By Roxanne Liu and Ryan Woo
BEIJING (Reuters) – China’s industrial firms posted their first annual decline in profits in four years in 2019, as the slowest economic growth in almost 30 years and a bruising trade war with the United States hit the country’s factories.
Official data released on Monday showed industrial profits declining 3.3% on an annual basis to 6.1996 trillion yuan ($897.96 billion) in 2019, compared with the 2.1% dip in the January-November period, the National Bureau of Statistics (NBS) said on its website. It was first full-year decline since 2015 when profits fell 2.3%.
The figures, however, predate the significant worsening of the coronavirus outbreak seen in January, which economists expect to seriously hurt economic growth in the first half of 2020.
The virus, which has killed over 300 people in China and infected over 17,000 patients in the past few weeks, could drag China’s economic growth to 5% or lower in the first quarter, analysts say.
China’s economic growth cooled to its weakest in nearly 30 years in 2019 amid its trade war with the United States.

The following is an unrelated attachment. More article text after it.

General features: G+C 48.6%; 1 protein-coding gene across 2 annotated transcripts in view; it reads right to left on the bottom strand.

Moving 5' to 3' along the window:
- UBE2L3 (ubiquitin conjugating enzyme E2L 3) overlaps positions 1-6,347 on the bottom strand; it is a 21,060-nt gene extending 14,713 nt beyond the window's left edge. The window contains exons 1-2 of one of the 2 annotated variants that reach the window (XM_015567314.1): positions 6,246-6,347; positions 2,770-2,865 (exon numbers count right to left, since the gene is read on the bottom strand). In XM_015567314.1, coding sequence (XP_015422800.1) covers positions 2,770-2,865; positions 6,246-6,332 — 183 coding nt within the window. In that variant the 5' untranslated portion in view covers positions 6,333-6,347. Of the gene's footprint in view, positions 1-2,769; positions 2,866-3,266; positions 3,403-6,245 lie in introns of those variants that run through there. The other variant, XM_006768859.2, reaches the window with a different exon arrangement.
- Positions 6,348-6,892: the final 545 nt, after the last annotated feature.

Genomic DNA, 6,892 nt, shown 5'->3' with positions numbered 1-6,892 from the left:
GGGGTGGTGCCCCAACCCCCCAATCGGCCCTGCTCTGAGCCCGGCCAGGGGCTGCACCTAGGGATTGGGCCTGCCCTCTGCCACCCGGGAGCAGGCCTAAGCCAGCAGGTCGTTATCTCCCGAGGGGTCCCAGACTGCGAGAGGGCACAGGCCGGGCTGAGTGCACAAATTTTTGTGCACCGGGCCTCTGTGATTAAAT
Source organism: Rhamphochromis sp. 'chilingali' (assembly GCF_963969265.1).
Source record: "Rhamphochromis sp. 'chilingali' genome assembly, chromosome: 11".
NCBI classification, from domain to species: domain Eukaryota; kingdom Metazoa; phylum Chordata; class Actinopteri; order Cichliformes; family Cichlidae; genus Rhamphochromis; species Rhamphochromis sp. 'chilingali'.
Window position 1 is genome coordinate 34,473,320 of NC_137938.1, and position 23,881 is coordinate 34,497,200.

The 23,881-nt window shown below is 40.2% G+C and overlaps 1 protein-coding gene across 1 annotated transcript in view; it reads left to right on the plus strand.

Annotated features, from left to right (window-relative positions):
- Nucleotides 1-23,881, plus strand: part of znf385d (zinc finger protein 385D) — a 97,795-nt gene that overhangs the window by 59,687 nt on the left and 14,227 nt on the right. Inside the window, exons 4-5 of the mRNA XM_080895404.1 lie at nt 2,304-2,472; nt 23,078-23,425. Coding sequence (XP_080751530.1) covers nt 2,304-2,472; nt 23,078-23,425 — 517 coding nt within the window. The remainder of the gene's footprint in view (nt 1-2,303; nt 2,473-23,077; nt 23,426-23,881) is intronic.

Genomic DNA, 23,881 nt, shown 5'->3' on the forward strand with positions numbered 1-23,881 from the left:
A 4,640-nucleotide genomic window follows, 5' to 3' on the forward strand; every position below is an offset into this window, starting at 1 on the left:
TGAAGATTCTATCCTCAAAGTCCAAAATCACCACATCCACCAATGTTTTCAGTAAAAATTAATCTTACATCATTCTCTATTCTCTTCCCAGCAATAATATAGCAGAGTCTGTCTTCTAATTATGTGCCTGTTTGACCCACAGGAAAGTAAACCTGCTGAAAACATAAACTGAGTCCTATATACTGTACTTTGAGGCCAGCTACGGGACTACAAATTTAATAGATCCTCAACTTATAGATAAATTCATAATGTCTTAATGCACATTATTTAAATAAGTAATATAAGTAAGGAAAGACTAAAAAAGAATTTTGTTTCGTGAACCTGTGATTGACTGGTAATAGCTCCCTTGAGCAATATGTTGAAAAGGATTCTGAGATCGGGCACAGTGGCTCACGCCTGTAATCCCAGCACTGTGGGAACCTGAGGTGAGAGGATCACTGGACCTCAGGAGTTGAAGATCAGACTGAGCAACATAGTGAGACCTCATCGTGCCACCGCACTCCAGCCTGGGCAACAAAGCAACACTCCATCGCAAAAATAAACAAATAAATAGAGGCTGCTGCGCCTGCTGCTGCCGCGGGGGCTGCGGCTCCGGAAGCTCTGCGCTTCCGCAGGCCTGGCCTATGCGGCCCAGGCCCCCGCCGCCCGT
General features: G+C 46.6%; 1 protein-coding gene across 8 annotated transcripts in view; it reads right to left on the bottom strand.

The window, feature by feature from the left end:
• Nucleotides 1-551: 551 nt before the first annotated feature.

Analysts expect Beijing to step up liquidity and credit support for the economy but such measures are unlikely to turn the economy around in the first quarter as the virus may further erode domestic demand.
For the month of December, profits fell 6.3% from a year earlier to 588.39 billion yuan ($85.22 billion), erasing the gain seen in November, the data showed.
The contraction in last year’s profits came mainly from slowing sales and increasing raw material and labor costs, said Zhu Hong, an official with the statistics bureau in a statement released alongside the data.
Profits in key industries like steel, petrochemicals and automobiles fell markedly, said Zhu.
For the whole of 2019, profits at state-owned industrial firms dropped 12.0%, while private-sector profits rose 2.2%.
Liabilities at industrial firms grew 5.4% year on year at end-2019, versus a 5.3% increase as of end-November.
(Reporting by Roxanne Liu and Ryan Woo; Additional reporting by Gabriel Crossley; Editing by Sam Holmes)